• Once in the ring, practice leash on/off if taking your leash off.
    • Engage with your dog, using transitions, to your starting point and Line-Up.
    • Randomly surprise your dog with a game or reward and leave the ring to restart the training process. In other word, do not complete the sequence, instead reward your dog for effort.
    • Restart the sequencing again.  Transition to the ring, once in the ring practice leash O/O.  Start your planned sequence either doing a surprising game OR when complete, transition your dog to the gate, use the leash on/off skill if your dog’s leash is off.   NOTE: randomly reward your dog for focus with leash O/O.
    • Keep any skills you sequence short and quick.  Anytime you leave the ring, maintain focus with your dog.
    • Once you are finished, transition your dog to  a crate, and analyze how the training went and any changes for the next session.
    • When your dog show desire and confidence with easy sequences, add 1 more skill, obstacle, etc.  This could take MANY training sessions.  Do not rush the process!
    • Examples when training a sequence:

    Obedience Example:  A recall.  I work with my dog into the ring, maintaining focus and line-up.  I will leave my dog as long as he remains focused and active.  Depending on my dog’s level of training, I will break into a Ready Set Go Game (RSG) while walking away, or if my dog remains focused, I will turn and praise.  During the training session and if my dog’s focus remains good, I will add in a recall and a front with my dog.  Caution: DO NOT always finish from a front.  Break and play, or reward and release, at least 50% of the time when leaving or calling your dog.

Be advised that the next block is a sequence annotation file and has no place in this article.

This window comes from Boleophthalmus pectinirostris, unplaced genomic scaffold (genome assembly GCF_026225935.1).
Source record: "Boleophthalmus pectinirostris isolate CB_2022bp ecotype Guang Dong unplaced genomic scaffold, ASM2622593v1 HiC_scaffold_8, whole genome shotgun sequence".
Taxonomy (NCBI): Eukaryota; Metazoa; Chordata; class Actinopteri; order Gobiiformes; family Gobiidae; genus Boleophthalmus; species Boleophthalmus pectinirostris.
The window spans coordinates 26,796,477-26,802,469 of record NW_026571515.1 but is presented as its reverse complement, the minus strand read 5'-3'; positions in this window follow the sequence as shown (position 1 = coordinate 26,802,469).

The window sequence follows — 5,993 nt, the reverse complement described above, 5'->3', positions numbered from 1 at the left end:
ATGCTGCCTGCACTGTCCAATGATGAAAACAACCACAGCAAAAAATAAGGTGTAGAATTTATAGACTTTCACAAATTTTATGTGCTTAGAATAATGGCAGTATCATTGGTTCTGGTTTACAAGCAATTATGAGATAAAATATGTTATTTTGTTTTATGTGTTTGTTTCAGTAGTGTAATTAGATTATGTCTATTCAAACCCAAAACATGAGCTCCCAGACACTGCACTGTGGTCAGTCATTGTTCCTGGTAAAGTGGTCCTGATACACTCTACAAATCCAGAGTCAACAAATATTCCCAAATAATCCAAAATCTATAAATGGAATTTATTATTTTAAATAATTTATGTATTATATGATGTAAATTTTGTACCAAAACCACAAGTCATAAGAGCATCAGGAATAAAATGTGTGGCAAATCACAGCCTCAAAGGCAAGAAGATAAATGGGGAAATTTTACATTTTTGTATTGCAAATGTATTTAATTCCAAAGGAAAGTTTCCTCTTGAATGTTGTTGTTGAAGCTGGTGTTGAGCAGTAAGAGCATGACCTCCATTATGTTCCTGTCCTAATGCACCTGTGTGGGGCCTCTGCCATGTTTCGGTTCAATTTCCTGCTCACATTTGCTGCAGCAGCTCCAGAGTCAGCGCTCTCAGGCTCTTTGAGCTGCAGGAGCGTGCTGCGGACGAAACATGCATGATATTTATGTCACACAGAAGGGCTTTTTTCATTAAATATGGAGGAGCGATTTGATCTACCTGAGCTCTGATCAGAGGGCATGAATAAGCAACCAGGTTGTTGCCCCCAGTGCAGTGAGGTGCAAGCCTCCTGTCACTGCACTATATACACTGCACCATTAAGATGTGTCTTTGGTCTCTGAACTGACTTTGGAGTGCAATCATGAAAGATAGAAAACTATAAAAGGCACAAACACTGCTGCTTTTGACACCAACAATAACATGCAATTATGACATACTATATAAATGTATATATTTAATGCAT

Agility Example:  Set up 1-2 jumps.  I work with my dog into the ring, maintaining focus and line-up before the first obstacle.  As long as my dog remains focused, and active, I will leave and start walking towards and or past the first jump.  On the way, I will either throw a toy back to my dog, or turn and release him to take the first obstacle.  While training, I will add more obstacles only as my dog gains confidence and remains focused and in an active state on the start stay.  As a general guideline, I will add games randomly while doing this training to maintain or build more desire.

    COMMON ERRORS – Handlers Make

    • A dog loses focus and keeps looking at the gate opening. Reward your dog further away from the opening. If you were going to 5′ feet from the opening, start to play with your dog ant 10′ feet. Continue to do so until your dog is excited to approach the opening.